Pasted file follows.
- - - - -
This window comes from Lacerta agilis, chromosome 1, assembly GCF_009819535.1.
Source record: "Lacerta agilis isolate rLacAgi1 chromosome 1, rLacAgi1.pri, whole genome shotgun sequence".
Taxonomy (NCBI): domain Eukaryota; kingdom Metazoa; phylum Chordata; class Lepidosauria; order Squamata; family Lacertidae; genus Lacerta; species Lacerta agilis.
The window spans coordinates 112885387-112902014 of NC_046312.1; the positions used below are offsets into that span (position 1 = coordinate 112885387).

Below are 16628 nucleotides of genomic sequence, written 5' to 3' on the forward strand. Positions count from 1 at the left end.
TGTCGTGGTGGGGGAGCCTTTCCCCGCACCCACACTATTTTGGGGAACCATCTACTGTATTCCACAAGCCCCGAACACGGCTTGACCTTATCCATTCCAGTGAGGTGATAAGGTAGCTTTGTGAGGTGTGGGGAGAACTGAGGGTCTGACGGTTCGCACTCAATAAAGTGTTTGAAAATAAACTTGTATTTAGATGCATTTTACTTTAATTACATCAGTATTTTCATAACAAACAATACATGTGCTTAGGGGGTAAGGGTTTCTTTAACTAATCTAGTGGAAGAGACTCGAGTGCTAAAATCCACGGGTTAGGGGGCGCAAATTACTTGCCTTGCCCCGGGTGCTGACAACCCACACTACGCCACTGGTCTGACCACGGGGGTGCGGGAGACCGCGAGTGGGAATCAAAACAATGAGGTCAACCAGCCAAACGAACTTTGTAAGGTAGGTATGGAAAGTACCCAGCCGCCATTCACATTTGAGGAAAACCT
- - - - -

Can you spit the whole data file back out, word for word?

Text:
This window comes from Lacerta agilis, chromosome 1, assembly GCF_009819535.1.
Source record: "Lacerta agilis isolate rLacAgi1 chromosome 1, rLacAgi1.pri, whole genome shotgun sequence".
Taxonomy (NCBI): domain Eukaryota; kingdom Metazoa; phylum Chordata; class Lepidosauria; order Squamata; family Lacertidae; genus Lacerta; species Lacerta agilis.
The window spans coordinates 112885387-112902014 of NC_046312.1; the positions used below are offsets into that span (position 1 = coordinate 112885387).

Below are 16628 nucleotides of genomic sequence, written 5' to 3' on the forward strand. Positions count from 1 at the left end.
TGTCGTGGTGGGGGAGCCTTTCCCCGCACCCACACTATTTTGGGGAACCATCTACTGTATTCCACAAGCCCCGAACACGGCTTGACCTTATCCATTCCAGTGAGGTGATAAGGTAGCTTTGTGAGGTGTGGGGAGAACTGAGGGTCTGACGGTTCGCACTCAATAAAGTGTTTGAAAATAAACTTGTATTTAGATGCATTTTACTTTAATTACATCAGTATTTTCATAACAAACAATACATGTGCTTAGGGGGTAAGGGTTTCTTTAACTAATCTAGTGGAAGAGACTCGAGTGCTAAAATCCACGGGTTAGGGGGCGCAAATTACTTGCCTTGCCCCGGGTGCTGACAACCCACACTACGCCACTGGTCTGACCACGGGGGTGCGGGAGACCGCGAGTGGGAATCAAAACAATGAGGTCAACCAGCCAAACGAACTTTGTAAGGTAGGTATGGAAAGTACCCAGCCGCCATTCACATTTGAGGAAAACCT